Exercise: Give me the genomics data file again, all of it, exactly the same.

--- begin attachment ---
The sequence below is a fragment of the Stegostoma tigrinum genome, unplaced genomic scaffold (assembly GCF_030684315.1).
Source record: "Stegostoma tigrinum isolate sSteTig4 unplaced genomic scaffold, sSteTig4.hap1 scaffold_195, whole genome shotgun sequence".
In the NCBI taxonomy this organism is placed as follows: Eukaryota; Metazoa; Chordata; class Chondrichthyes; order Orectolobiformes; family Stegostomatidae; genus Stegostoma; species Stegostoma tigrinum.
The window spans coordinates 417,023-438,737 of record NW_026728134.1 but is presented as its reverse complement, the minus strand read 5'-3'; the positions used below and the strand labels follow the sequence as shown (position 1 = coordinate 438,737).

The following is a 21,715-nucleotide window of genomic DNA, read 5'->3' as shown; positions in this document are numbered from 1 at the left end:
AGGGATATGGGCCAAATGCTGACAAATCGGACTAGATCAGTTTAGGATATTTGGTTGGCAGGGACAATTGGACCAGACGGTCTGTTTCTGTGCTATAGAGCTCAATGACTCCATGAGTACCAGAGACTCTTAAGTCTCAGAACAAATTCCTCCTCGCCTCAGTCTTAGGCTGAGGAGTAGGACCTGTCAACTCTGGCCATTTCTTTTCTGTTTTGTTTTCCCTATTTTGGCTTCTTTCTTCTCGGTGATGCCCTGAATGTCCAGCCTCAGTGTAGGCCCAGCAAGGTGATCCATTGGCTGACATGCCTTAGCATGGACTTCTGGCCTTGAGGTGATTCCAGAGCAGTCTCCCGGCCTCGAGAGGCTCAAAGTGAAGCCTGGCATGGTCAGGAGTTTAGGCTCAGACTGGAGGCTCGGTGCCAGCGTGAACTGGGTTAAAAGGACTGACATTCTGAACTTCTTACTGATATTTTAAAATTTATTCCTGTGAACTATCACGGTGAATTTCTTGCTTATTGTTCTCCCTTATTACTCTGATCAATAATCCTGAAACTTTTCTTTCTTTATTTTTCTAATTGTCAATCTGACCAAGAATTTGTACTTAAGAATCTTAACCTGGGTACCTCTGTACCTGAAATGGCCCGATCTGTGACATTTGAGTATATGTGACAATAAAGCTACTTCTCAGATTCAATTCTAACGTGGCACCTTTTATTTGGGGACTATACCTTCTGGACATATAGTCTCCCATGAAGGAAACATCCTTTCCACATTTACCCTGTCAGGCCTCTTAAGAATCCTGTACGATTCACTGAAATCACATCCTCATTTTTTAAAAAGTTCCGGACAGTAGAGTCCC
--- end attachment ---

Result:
The sequence below is a fragment of the Stegostoma tigrinum genome, unplaced genomic scaffold (assembly GCF_030684315.1).
Source record: "Stegostoma tigrinum isolate sSteTig4 unplaced genomic scaffold, sSteTig4.hap1 scaffold_195, whole genome shotgun sequence".
In the NCBI taxonomy this organism is placed as follows: Eukaryota; Metazoa; Chordata; class Chondrichthyes; order Orectolobiformes; family Stegostomatidae; genus Stegostoma; species Stegostoma tigrinum.
The window spans coordinates 417,023-438,737 of record NW_026728134.1 but is presented as its reverse complement, the minus strand read 5'-3'; the positions used below and the strand labels follow the sequence as shown (position 1 = coordinate 438,737).

The following is a 21,715-nucleotide window of genomic DNA, read 5'->3' as shown; positions in this document are numbered from 1 at the left end:
AGGGATATGGGCCAAATGCTGACAAATCGGACTAGATCAGTTTAGGATATTTGGTTGGCAGGGACAATTGGACCAGACGGTCTGTTTCTGTGCTATAGAGCTCAATGACTCCATGAGTACCAGAGACTCTTAAGTCTCAGAACAAATTCCTCCTCGCCTCAGTCTTAGGCTGAGGAGTAGGACCTGTCAACTCTGGCCATTTCTTTTCTGTTTTGTTTTCCCTATTTTGGCTTCTTTCTTCTCGGTGATGCCCTGAATGTCCAGCCTCAGTGTAGGCCCAGCAAGGTGATCCATTGGCTGACATGCCTTAGCATGGACTTCTGGCCTTGAGGTGATTCCAGAGCAGTCTCCCGGCCTCGAGAGGCTCAAAGTGAAGCCTGGCATGGTCAGGAGTTTAGGCTCAGACTGGAGGCTCGGTGCCAGCGTGAACTGGGTTAAAAGGACTGACATTCTGAACTTCTTACTGATATTTTAAAATTTATTCCTGTGAACTATCACGGTGAATTTCTTGCTTATTGTTCTCCCTTATTACTCTGATCAATAATCCTGAAACTTTTCTTTCTTTATTTTTCTAATTGTCAATCTGACCAAGAATTTGTACTTAAGAATCTTAACCTGGGTACCTCTGTACCTGAAATGGCCCGATCTGTGACATTTGAGTATATGTGACAATAAAGCTACTTCTCAGATTCAATTCTAACGTGGCACCTTTTATTTGGGGACTATACCTTCTGGACATATAGTCTCCCATGAAGGAAACATCCTTTCCACATTTACCCTGTCAGGCCTCTTAAGAATCCTGTACGATTCACTGAAATCACATCCTCATTTTTTAAAAAGTTCCGGACAGTAGAGTCCC